- complete and well evaluated and coordinated scope definitions,
- thorough pre-qualification of the sub and vender bidders and
- payment and performance bonds that are qualified as being issued from sound government approved bonding companies.
That said, if a (sub)contractor does default, a qualified CMa will find a replacement contractor, manage the corrective work and the subsequent claim to the bonding company on the owner’s behalf. The CMa has no reason to keep such an event a secret, in fact any cost the CMa incurs managing the resolution for the owner will be paid for by the bonding company as well. The bonds are insurance for the bulk of the risk, including costs of delays caused by the default. Also, since the sub/prime contractors are pre-qualified by the CMa, the owner’s exposure becomes negligible. It is important to note that defaults on CMa projects statistically are much lower than those on traditional design-bid-build projects.
CMa also saves money by virtue of the fact that by contracting with the sub/prime contractors directly the funds do not filter through a GC…this means the costs incurred by a GC for gross receipts taxes, liability insurance and often double bonding are all eliminated. This payoff comes for owners in return for the mitigated risk they assume with the direct contracts with the subs/prime contractors. Again, this risk will be mitigated by using an experienced CMa; so, the owner actually realizes the savings.
In summary, CM Agency does not afford the owner with all the advantages of the DB process, but for municipalities or publicly traded companies it provides the ability to avoid many unfavorable aspects of the DBB process while enjoying the significant cost savings and more efficient project management a professional CM provides while meeting any bid criteria often required by state or federal laws.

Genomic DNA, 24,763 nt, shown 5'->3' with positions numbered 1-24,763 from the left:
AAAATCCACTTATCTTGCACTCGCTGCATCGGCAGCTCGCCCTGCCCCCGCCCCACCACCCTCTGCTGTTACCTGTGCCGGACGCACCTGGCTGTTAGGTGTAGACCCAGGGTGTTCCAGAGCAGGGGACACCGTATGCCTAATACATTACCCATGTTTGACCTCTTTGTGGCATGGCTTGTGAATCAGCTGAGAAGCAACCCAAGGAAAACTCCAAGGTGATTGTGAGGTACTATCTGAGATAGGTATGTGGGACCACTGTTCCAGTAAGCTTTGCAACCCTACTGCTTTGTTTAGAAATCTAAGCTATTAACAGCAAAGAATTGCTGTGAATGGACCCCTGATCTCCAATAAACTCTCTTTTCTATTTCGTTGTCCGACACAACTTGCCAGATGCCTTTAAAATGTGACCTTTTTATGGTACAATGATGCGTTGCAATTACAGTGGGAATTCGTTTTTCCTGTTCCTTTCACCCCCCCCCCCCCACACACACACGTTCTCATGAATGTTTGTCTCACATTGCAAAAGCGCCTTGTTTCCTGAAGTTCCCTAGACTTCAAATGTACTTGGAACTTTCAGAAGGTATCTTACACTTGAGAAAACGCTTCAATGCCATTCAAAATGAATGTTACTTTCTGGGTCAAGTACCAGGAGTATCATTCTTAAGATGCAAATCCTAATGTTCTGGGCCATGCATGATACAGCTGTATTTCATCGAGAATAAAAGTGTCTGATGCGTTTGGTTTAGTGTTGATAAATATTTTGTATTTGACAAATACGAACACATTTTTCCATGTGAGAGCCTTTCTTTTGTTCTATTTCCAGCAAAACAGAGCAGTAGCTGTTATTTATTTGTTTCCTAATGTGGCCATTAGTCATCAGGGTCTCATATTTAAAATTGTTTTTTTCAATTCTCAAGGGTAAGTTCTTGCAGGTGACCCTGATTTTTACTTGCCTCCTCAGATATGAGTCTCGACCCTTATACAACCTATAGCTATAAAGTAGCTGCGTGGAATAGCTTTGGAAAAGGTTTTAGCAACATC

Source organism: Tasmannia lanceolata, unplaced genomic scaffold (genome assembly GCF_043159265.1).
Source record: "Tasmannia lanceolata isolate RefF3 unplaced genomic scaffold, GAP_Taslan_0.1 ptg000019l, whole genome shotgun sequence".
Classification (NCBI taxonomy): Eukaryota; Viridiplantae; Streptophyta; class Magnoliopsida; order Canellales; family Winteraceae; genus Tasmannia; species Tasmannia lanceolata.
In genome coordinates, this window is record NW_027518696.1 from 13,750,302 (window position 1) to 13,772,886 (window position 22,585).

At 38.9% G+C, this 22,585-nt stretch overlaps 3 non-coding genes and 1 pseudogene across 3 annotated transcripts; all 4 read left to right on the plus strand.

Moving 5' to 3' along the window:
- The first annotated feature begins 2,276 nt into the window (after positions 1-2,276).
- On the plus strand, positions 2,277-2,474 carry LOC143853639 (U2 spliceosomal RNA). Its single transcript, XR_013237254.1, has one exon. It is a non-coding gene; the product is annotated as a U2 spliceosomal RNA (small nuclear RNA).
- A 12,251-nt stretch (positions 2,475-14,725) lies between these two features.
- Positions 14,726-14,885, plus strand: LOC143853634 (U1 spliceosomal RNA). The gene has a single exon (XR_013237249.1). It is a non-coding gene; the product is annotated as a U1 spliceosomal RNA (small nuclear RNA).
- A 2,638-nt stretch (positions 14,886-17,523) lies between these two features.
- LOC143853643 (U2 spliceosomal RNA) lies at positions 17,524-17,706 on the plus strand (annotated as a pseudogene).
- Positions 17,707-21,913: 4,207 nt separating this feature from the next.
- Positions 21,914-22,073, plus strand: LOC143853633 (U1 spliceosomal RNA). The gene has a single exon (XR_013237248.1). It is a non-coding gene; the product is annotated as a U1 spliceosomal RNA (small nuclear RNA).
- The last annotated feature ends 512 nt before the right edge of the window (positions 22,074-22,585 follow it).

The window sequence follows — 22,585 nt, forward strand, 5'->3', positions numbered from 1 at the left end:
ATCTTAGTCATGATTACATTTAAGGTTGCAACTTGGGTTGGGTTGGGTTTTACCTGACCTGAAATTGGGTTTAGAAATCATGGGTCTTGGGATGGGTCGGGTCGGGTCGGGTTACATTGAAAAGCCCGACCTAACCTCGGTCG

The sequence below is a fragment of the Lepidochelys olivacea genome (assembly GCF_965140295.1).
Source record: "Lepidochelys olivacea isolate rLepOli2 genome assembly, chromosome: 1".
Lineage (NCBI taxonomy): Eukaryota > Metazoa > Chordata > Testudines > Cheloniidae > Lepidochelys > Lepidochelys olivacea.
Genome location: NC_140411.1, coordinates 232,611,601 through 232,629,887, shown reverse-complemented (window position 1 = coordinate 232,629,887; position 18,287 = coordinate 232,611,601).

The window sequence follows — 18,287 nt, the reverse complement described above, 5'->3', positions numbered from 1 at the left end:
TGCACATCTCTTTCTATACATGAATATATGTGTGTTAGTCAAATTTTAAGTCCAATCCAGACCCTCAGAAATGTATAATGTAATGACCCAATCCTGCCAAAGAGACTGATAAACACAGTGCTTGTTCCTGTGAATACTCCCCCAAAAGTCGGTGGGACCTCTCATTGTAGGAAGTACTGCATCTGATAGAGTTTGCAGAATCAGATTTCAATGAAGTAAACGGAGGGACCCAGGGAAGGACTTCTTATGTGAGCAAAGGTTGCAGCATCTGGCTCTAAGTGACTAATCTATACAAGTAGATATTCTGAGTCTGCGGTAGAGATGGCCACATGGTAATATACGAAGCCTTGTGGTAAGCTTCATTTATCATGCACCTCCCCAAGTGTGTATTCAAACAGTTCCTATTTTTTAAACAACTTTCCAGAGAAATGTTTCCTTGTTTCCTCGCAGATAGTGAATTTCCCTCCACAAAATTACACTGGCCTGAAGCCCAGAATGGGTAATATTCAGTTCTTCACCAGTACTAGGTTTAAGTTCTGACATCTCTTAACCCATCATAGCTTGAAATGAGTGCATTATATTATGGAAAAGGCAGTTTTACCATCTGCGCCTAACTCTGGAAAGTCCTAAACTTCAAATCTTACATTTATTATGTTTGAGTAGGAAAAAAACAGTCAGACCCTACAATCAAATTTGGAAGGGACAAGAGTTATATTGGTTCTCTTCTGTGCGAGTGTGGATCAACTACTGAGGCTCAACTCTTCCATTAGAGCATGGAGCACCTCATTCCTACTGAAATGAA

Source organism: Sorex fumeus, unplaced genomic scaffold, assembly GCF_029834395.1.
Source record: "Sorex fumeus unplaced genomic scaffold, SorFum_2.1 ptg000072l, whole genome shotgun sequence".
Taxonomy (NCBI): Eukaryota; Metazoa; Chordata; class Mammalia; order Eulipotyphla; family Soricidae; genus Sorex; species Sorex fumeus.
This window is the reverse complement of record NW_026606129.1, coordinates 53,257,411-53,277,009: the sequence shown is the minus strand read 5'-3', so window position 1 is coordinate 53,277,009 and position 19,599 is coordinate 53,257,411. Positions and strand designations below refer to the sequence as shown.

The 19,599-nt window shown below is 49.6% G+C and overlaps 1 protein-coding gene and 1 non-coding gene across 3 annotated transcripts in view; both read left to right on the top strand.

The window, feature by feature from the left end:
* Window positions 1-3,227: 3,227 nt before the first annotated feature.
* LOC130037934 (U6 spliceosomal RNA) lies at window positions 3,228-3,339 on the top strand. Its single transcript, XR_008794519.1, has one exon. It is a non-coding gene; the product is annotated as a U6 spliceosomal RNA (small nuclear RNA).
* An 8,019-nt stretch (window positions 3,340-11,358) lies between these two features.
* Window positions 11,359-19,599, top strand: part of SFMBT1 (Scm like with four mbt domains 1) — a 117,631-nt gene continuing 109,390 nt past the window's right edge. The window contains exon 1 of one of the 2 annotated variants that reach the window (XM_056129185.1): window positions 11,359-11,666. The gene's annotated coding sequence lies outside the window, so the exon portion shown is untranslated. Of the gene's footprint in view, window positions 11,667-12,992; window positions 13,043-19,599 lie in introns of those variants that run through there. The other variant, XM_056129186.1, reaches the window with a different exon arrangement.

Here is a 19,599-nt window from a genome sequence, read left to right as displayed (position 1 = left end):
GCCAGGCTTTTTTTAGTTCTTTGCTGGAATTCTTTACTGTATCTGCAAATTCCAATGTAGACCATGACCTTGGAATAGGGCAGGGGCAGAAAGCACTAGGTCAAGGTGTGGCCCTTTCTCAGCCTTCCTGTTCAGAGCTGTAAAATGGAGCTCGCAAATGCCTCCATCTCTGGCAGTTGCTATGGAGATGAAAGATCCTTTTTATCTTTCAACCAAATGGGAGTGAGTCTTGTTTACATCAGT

Private owners often prefer the CM at risk process. It provides the same professional services described above except that the sub-contractors remain as sub-contractors working for the CMr. The funds flow through the CMr and at some point, the CMr and the owner agree to a Guaranteed Maximum Price; at which time the relationships and process becomes much like the traditional DBB or DB processes after the price fixed. While this method does not provide the owner with the savings of reduced taxes and liability insurance replication, it does provide them with a GMP which is attractive to many owners. The owner has a professional advocate during the design and bidding stages and also has the protection afforded them by knowing the price is guaranteed.
Any of these methods can produce beneficial results…but the decision as to which one is used must be made carefully with a full understanding of the pluses and minuses of each; each owner’s circumstances, risk tolerance, staffing, experience with construction, the degree to which the schedule and budget are respectively critical as well as their time available to deal with day-to-day issues and decisions... all factors needing to be weighed into the decision.